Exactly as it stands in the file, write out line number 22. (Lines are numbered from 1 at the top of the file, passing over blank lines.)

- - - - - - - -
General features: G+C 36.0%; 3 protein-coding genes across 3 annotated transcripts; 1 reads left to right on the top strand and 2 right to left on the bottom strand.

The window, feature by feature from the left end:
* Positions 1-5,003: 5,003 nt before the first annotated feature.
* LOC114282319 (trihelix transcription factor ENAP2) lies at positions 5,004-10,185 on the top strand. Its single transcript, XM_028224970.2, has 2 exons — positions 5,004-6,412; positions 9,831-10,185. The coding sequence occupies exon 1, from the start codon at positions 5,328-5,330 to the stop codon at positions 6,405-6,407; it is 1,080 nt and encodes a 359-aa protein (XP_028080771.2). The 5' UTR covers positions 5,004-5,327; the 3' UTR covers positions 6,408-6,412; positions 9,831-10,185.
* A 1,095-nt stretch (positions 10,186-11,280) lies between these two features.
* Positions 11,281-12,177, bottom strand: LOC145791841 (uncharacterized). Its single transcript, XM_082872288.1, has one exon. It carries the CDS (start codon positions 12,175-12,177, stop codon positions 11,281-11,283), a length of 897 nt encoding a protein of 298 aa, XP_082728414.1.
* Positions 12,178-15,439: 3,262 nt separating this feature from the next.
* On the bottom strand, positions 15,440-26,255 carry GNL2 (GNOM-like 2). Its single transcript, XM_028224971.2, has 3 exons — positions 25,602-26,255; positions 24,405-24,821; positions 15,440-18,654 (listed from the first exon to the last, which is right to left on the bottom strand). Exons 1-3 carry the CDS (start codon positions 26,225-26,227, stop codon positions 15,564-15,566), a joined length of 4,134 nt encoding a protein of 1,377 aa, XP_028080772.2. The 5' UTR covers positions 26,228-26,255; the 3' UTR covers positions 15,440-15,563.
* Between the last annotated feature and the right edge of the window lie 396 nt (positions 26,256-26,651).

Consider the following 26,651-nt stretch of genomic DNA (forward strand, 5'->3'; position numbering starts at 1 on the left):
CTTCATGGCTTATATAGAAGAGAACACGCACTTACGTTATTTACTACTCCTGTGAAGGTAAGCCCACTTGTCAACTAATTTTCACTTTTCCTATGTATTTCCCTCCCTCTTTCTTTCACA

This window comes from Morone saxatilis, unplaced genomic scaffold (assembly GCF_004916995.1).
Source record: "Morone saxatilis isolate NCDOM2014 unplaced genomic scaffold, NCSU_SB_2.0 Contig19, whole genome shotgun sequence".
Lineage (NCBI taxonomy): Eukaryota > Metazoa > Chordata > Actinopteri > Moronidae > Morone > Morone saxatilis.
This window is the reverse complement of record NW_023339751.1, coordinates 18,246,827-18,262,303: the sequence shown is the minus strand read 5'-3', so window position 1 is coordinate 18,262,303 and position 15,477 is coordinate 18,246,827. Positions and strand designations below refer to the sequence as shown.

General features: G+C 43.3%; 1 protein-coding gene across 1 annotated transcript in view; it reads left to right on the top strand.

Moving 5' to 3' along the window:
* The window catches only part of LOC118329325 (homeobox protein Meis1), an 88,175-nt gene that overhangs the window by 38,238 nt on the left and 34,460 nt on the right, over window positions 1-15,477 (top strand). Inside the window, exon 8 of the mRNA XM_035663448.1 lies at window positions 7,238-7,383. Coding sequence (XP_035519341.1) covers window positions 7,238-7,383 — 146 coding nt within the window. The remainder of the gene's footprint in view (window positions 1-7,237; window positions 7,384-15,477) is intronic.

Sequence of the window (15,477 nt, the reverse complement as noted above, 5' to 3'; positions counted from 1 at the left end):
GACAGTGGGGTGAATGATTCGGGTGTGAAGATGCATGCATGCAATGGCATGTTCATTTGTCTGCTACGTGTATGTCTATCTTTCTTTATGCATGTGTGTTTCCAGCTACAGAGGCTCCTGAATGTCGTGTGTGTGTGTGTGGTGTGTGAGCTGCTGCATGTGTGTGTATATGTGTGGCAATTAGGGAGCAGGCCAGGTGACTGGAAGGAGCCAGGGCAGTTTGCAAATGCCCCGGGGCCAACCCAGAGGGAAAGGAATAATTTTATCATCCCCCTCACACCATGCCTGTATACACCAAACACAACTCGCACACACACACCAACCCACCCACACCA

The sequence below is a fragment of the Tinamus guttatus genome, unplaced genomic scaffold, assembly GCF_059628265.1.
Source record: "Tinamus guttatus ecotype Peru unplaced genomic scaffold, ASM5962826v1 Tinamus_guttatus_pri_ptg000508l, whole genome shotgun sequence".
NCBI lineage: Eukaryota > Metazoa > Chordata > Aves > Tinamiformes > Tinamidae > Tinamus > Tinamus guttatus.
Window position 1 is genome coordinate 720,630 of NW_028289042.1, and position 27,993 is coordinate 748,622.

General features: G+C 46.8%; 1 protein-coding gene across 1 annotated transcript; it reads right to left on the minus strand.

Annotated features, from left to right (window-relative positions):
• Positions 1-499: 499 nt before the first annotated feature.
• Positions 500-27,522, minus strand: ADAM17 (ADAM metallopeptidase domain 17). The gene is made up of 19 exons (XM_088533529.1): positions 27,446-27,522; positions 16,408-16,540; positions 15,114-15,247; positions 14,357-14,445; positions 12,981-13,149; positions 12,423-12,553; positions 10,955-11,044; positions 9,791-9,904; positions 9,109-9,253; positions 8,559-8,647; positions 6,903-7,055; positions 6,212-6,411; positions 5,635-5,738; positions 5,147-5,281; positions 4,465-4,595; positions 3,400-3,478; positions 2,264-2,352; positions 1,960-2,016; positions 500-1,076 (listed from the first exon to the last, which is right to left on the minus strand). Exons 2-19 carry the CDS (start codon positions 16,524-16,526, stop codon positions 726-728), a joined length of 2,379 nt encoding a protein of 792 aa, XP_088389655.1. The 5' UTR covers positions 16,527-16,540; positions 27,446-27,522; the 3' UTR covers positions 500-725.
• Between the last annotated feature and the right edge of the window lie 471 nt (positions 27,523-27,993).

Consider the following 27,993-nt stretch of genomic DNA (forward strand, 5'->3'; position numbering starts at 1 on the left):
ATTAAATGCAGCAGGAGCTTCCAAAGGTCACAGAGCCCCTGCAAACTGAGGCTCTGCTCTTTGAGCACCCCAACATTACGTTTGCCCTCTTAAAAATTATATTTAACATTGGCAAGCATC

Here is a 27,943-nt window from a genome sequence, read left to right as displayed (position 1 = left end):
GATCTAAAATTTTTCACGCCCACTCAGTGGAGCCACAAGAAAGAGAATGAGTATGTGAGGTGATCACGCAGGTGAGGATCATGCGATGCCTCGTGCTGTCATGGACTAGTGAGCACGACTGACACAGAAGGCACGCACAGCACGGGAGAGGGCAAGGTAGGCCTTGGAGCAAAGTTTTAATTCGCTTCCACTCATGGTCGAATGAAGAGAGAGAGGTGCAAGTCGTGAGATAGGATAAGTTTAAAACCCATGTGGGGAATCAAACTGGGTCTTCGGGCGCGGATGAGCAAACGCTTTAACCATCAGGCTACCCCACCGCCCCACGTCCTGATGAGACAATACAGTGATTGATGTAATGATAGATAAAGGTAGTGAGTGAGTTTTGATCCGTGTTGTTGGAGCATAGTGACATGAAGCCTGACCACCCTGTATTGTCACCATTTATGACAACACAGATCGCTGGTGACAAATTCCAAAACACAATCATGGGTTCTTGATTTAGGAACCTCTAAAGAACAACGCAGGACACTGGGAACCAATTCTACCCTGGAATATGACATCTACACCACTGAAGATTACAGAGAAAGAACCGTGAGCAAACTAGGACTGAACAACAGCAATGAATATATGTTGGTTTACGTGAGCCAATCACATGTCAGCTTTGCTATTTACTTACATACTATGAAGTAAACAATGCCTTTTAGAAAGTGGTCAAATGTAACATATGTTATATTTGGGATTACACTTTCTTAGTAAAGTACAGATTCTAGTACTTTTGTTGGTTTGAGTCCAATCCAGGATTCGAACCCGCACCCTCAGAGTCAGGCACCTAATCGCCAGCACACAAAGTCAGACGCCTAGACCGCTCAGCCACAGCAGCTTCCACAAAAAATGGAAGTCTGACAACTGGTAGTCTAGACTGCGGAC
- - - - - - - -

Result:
Source record: "Tinamus guttatus ecotype Peru unplaced genomic scaffold, ASM5962826v1 Tinamus_guttatus_pri_ptg000508l, whole genome shotgun sequence".